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Feds offer $50,000 reward after 3 endangered gray wolves found dead in Oregon

All 10 gray wolves captured in Oregon now reside on Colorado's Western Slope
All 10 gray wolves captured in Oregon now reside on Colorado's Western Slope 00:31

A federal agency is offering a $50,000 reward for information about the deaths of three endangered gray wolves from the same pack in southern Oregon.

The collars from two gray wolves sent a mortality signal Dec. 29. State wildlife officials responded and found three dead wolves, two with collars and one without, the U.S. Fish and Wildlife Service said in a statement.

The collared wolves were an adult breeding female and a subadult from the Gearhart Mountain Pack. The other wolf killed was also a subadult.

The Oregon Department of Fish and Wildlife said it is aware of seven wolves remaining in the pack, including a breeding male.

Pack of Gray Wolves
This undated photo shows a pack of gray wolves. / Getty Images

Officials did not indicate in the statement how the wolves died. A phone message left Saturday seeking more information was not immediately returned.

Gray wolves are protected by federal law under the Endangered Species Act. It is illegal to hurt or kill them. The reward is for information leading to an arrest, criminal conviction or fine.

In Oregon, gray wolves are listed as endangered in the western two-thirds of the state.

The three wolves were killed east of Bly in southern Oregon's Klamath County, or about 310 miles southeast of Portland. They were an area that wolves are known to inhabit, stretching across Klamath and Lake counties, just north of the Oregon-California border.

In December, a settlement approved by a federal court ruled the U.S. Fish and Wildlife Service must draft a new recovery plan for gray wolves listed under the Endangered Species Act within two years. The plan must promote the conservation of the species.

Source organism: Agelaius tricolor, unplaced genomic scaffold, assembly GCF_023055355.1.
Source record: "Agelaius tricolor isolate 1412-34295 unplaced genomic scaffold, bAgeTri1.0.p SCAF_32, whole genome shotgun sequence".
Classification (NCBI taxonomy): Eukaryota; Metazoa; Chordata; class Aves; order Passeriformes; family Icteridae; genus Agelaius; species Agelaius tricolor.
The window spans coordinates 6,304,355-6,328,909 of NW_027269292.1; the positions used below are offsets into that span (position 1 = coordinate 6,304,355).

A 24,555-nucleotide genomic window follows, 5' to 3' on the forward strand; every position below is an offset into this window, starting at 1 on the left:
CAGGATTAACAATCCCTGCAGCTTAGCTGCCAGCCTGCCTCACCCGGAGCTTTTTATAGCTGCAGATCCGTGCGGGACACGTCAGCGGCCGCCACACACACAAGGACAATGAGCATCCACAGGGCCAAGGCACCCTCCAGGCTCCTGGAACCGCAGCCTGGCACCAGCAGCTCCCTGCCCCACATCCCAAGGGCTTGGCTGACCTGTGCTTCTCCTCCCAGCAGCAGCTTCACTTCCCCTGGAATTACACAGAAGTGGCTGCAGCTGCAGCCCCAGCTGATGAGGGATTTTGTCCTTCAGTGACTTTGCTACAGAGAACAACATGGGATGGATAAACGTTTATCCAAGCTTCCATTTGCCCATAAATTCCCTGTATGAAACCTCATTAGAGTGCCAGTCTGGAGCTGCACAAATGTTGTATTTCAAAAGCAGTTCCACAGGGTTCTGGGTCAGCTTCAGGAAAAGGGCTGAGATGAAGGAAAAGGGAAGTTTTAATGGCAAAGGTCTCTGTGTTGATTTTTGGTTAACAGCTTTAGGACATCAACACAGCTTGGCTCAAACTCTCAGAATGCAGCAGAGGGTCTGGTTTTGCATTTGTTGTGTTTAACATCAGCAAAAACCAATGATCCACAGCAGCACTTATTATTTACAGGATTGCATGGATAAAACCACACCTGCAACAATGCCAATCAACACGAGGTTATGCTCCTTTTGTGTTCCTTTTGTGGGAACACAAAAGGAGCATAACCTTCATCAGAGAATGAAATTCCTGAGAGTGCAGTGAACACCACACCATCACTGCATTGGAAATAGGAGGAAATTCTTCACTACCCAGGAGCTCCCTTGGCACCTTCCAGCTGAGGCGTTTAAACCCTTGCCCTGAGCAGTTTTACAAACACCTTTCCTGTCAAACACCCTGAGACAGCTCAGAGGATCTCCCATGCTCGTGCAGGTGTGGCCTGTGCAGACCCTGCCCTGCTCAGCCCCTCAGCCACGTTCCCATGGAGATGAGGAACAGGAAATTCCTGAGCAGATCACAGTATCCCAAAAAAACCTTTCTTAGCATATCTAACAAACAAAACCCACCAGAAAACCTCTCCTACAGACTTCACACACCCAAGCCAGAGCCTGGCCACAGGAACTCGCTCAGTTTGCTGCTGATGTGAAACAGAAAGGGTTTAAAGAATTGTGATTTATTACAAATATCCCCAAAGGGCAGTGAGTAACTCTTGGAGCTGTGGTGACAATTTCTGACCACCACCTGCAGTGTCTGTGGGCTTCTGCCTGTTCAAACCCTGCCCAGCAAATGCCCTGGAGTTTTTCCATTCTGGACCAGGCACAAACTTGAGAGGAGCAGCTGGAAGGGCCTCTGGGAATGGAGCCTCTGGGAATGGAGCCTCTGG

In August, researchers identified a new pack of endangered gray wolves in California. The new pack was found in Central California's Tulare County – about 200 miles from the nearest pack in Northern California. 

$6.5K reward after killing of desert bighorn sheep in Arizona

Meanwhile, wildlife officials are investigating the illegal killing of a desert bighorn sheep in southwest Arizona and teaming up with local hunting and conservation groups to post a $6,500 reward for information leading to the arrest and prosecution of anyone responsible.

The Arizona Game and Fish Department said Friday the carcass of the adult ram was found not far from a farm field near Gila Bend, about 70 miles southwest of Phoenix. It apparently had been shot and left for dead around the weekend of Jan. 13, investigators said.

The Arizona Desert Bighorn Sheep Society, Arizona Deer Association and Arizona Antelope Foundation are contributing a combined $6,000 to the reward and the state department's Operation Game Thief another $500, authorities said.

"There is no justifiable reason to poach an animal during a closed season and leave it to waste. Poachers are not hunters or sportsmen; they are criminals who are stealing from the residents of Arizona," said Travis Clarkson, a wildlife manager in the department's Yuma region.

"Due to the location of the crime scene, a hunter, an off-highway vehicle user, or a field worker near the area may have seen something or heard something that may assist officers in solving this case," he said.

Anyone with information is encouraged to call the Operation Game Thief Hotline toll-free at 1-800-352-0700.

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